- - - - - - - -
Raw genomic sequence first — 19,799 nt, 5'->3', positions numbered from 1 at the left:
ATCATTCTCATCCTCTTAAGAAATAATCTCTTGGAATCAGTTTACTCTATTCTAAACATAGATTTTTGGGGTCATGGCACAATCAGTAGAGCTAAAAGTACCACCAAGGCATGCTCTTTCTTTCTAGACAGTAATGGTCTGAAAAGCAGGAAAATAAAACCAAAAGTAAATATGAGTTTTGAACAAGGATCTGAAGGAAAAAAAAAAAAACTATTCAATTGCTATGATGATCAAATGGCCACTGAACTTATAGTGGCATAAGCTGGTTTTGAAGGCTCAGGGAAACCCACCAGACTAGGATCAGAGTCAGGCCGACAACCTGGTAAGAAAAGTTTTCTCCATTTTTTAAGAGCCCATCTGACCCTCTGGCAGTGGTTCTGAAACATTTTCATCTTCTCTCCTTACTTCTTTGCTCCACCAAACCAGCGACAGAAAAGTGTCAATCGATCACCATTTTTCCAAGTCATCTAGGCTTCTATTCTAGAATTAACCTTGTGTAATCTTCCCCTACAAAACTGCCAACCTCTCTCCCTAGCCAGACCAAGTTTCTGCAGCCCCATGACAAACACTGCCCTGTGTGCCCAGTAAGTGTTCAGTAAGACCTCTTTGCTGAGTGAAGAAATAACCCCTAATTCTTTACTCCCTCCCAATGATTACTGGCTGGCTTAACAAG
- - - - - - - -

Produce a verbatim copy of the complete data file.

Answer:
Raw genomic sequence first — 19,799 nt, 5'->3', positions numbered from 1 at the left:
ATCATTCTCATCCTCTTAAGAAATAATCTCTTGGAATCAGTTTACTCTATTCTAAACATAGATTTTTGGGGTCATGGCACAATCAGTAGAGCTAAAAGTACCACCAAGGCATGCTCTTTCTTTCTAGACAGTAATGGTCTGAAAAGCAGGAAAATAAAACCAAAAGTAAATATGAGTTTTGAACAAGGATCTGAAGGAAAAAAAAAAAAACTATTCAATTGCTATGATGATCAAATGGCCACTGAACTTATAGTGGCATAAGCTGGTTTTGAAGGCTCAGGGAAACCCACCAGACTAGGATCAGAGTCAGGCCGACAACCTGGTAAGAAAAGTTTTCTCCATTTTTTAAGAGCCCATCTGACCCTCTGGCAGTGGTTCTGAAACATTTTCATCTTCTCTCCTTACTTCTTTGCTCCACCAAACCAGCGACAGAAAAGTGTCAATCGATCACCATTTTTCCAAGTCATCTAGGCTTCTATTCTAGAATTAACCTTGTGTAATCTTCCCCTACAAAACTGCCAACCTCTCTCCCTAGCCAGACCAAGTTTCTGCAGCCCCATGACAAACACTGCCCTGTGTGCCCAGTAAGTGTTCAGTAAGACCTCTTTGCTGAGTGAAGAAATAACCCCTAATTCTTTACTCCCTCCCAATGATTACTGGCTGGCTTAACAAG